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Posts Tagged ‘criticism’

Tell Me How You Really Feel, Bro

June 6, 2016 | by

Thomas Mann, right, with his brother Heinrich.

In December 1903, Thomas Mann wrote his older brother, Heinrich, a long letter reviewing the latter’s novel—with brutal candor. Some of the most scathing bits are below. The complete missive is in The Letters of Heinrich and Thomas Mann, 1900–1949.

My impressions? They are not exactly very pleasant—which impressions, indeed, don’t absolutely need to be. It didn’t exactly make agreeable reading—which, indeed, however, is absolutely not necessary either. I struggled back and forth with the book, threw it aside, took it up again, groaned, complained, and then got tears in my eyes again … For days, in the lowest barometric pressure in a hundred years (according to the meteorologist), I went about in the agony your book caused in me. Now I know approximately what I have to say to you.

That I am not in agreement with your literary development—that must finally be said … When I think back ten, eight, five years! How do you appear to me? How were you? A refined connoisseur—next to whom I seemed to myself eternally plebeian, barbaric, and buffoonish—full of discretion and culture, full of reserve toward “modernity” and historically as talented as could be, free of all need for applause, a delicate and proud persaaonlity for whose literary endeavors there would quite probably be a select and receptive public … And now, instead of that? Instead, now these strained jokes, these vulgar, shrill, hectic, unnatural calumnies of the truth and humanity, these disgraceful grimaces and somersaults, the desperate attacks on the reader’s interest! … I read them and I don’t know you anymore. The psychological constant of the work, the desire of weak artificiality for life, this desire that would gladly masquerade as amorous desire within the lonely and sensuous artist—how is it supposed to move, to work convincingly when not even an attempt is being made to come close to life, to observe and capture even the air of the inner impulse of this simple madcap? Everything is distorted, screaming, exaggerated, “bellows,” “buffo,” romantic in the bad sense … Read More »

A Raving Maniac of the Cinema

June 3, 2016 | by

The anticriticism of Jonas Mekas.

Jonas Mekas

Discussion of American film criticism in the sixties and seventies tends to hew to the Andrew Sarris–Pauline Kael binary. Their legendary, exasperating debate over auteurism and the One True Criticism shaped a generation of writers and the trajectory of film culture, so much so that both writers and their acolytes still haunt the field. But while Sarris/the cultists and Kael/the Paulettes slap-fought at center stage, a third party lobbed firecrackers from the back of the theater—at them, at anyone, at everyone—to disrupt of the status quo and redefine “cinema art.”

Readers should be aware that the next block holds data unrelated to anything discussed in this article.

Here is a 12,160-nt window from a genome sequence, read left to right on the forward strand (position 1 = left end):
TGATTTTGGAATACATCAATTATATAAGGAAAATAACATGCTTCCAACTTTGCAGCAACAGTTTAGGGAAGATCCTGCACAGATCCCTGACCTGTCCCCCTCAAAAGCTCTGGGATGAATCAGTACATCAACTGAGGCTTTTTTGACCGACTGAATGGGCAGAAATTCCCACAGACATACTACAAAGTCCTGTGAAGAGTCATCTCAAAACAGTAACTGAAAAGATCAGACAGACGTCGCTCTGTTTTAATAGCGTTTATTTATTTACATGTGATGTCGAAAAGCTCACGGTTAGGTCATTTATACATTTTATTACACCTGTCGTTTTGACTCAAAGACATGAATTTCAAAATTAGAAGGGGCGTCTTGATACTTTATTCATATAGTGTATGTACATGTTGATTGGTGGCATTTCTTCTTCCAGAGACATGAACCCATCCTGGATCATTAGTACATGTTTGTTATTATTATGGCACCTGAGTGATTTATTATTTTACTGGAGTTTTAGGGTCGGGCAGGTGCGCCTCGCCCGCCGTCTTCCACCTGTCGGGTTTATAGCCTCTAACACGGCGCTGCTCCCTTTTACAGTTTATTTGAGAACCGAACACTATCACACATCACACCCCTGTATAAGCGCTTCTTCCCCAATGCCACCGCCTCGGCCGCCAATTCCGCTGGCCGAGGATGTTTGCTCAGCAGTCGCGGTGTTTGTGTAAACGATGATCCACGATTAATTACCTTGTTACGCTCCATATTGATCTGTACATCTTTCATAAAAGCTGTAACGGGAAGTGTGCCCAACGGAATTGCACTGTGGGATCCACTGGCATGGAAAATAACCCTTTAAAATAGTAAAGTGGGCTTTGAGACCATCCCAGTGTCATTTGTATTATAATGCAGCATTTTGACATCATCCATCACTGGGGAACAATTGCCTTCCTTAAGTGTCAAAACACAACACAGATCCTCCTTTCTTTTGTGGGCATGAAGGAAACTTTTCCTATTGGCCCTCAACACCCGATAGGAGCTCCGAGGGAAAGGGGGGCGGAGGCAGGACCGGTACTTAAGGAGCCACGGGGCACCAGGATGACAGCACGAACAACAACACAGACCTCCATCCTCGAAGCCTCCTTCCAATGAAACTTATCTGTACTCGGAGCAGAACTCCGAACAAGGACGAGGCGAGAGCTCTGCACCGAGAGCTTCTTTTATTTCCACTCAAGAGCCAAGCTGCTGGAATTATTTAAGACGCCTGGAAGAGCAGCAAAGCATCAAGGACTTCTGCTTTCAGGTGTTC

Jonas Mekas, now ninety-three, occupies an outsize yet virtually ignored place in the pantheon of film criticism. In 1955, he cofounded the influential magazine Film Culture, which in a 1962–1963 issue included both Sarris’s landmark “Notes on the Auteur Theory, 1962” and Manny Farber’s seminal “White Elephant Art vs. Termite Art.” Three years later, on November 12, 1958, he introduced film criticism to the Village Voice. But rather than adjudicate the week’s releases, his “Movie Journal” column was a pulpit for spreading the gospel of underground cinema and the launchpad for broadsides against the establishment and its critics, censorship and its enforcers. Mekas claims a lot of titles—pioneering filmmaker, poet, activist, organizer, rabble-rouser, patron saint of the underground—but, he stated bluntly in 1968, “I am not a critic. I don’t criticize. I am a cold, objective, ‘piercing’ eye that watches things and sees where they are and where they are going and I’m bringing all these facts to your attention.” Read More »

Timbuktu’s Massive Book Heist, and Other News

April 25, 2016 | by

Abdel Kader Haidara in Timbuktu, 2009. Photo: Brent Stirton/National Geographic

  • Today in censored statues: in Italy, the fashionable thing to do with one’s nude statues is not to display them but to conceal them with some plywood or maybe a heavy drop-cloth or whatever else you’ve got lying around. The Capitoline Venus, which resides in the hall of the Capitoline Museums, in Rome, was boxed up last month to preserve the delicate sensibilities of the visiting Iranian president, but really this sort of thing happens all the time: “True, some discussions were had. According to one journalist, questions were raised about the conspicuous testicles of Marcus Aurelius’s horse in the equestrian statue which also graces the hall … This kind of artistic censorship is remarkably common in Italy, to the point of being frequently unreported. As journalist Giovanna Vitale has pointed out, for instance, it had been only five months since a nude by Jeff Koons in a Florentine palace included in the itinerary of sheik Mohammed Bin Zayed al Nahyan was concealed … And—in case you think it’s only heads of state of the Muslim faith who are reserved this peculiar treatment—it was eight months since posters of a Tamara de Lempicka exhibition in Turin ... were covered to save the Pope from certain emotional trauma.”
  • A few months ago, I used this space to hawk Saul Bellow’s ten-thousand-dollar desk, which was not, at the time, a hot seller. But things have changed. That desk is gone. As Bellow’s son Daniel explained to Atlas Obscura: “All of a sudden, everyone from famous journalists to doctors from the Mayo Clinic contacted him about purchasing his father’s desk … In the end, though, Bellow’s desk was sold to his son’s niece, who matched the top bid at the auction, and kept the desk in the family … The desk will be put in his niece’s new home in Hudson, New York. As for the money from the auction, Daniel says he is going to use it to build a kiln chimney in his new pottery studio.”